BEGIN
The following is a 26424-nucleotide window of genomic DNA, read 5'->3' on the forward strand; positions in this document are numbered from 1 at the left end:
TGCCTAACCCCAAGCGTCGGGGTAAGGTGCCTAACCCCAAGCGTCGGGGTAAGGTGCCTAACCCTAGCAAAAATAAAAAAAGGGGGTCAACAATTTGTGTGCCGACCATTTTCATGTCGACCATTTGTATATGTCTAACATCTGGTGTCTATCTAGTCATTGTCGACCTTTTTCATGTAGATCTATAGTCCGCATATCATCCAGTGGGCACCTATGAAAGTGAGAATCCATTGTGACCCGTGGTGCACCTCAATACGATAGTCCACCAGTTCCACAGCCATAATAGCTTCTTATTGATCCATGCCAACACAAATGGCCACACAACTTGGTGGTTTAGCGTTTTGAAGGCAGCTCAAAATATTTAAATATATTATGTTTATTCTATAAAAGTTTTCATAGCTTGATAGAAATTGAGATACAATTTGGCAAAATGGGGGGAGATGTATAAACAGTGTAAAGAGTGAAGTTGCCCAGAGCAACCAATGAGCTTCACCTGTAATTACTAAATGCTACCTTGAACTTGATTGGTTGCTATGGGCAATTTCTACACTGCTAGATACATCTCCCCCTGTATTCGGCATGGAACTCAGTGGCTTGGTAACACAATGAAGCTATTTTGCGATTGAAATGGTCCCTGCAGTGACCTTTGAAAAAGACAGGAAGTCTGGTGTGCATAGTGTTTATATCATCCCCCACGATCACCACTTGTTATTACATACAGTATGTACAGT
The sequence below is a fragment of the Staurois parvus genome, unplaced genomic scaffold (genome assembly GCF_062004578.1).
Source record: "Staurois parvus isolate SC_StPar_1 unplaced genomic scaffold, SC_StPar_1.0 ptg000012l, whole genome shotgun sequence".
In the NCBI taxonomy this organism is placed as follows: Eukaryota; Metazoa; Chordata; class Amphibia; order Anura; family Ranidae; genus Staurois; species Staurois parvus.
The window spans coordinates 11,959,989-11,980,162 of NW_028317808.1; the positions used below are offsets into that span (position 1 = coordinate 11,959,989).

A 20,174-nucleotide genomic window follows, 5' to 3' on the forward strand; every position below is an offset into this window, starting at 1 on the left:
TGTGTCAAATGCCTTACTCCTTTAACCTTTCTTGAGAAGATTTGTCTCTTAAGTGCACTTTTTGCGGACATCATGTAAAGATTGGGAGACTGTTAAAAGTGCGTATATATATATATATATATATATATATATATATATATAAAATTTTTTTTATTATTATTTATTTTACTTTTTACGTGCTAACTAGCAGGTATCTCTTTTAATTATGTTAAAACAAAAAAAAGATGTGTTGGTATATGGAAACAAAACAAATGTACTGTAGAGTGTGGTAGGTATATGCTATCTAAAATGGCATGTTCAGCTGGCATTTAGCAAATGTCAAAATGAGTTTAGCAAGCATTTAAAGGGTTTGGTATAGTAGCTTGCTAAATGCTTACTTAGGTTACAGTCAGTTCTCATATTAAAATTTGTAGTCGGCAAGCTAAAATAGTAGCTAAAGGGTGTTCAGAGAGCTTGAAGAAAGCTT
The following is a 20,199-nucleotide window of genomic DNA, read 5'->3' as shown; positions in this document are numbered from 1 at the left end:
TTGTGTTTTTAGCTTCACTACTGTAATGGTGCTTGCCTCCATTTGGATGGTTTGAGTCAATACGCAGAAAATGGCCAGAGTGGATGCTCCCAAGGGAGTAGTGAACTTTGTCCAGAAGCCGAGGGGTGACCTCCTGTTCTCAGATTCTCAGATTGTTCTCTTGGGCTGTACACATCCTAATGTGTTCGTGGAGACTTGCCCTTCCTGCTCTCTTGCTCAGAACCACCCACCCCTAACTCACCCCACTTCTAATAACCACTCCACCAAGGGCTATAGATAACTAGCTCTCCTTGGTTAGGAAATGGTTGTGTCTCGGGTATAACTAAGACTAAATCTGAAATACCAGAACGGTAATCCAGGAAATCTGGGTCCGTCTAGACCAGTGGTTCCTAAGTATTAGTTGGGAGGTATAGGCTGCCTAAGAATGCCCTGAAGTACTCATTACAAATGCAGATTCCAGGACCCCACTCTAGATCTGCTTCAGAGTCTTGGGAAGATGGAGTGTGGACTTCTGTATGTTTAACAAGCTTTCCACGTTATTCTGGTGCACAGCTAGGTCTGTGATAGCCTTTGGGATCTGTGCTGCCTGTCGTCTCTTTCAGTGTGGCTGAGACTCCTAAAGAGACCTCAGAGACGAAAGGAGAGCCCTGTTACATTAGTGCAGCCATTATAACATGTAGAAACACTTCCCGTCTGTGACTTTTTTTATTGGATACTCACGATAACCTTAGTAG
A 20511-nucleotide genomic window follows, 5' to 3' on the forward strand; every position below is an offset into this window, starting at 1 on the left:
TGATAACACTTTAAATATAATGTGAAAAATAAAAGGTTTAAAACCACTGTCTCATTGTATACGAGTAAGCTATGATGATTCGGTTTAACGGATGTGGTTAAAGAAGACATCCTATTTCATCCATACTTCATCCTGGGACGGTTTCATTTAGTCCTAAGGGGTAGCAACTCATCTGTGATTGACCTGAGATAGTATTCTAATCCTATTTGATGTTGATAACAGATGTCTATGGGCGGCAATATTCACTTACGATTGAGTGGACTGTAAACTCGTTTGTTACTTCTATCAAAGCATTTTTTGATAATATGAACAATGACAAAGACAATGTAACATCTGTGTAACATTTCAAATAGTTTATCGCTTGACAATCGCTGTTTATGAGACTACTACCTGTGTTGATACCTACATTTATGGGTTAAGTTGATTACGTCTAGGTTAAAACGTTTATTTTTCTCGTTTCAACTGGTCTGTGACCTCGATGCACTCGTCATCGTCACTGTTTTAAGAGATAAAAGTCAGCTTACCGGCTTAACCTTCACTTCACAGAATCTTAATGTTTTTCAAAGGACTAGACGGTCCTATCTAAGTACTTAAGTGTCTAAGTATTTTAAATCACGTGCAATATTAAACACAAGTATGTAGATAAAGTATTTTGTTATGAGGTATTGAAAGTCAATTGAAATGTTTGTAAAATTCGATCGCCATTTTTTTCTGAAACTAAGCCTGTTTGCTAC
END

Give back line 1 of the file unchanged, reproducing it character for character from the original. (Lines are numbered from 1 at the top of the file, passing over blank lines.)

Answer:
The following is a 26424-nucleotide window of genomic DNA, read 5'->3' on the forward strand; positions in this document are numbered from 1 at the left end: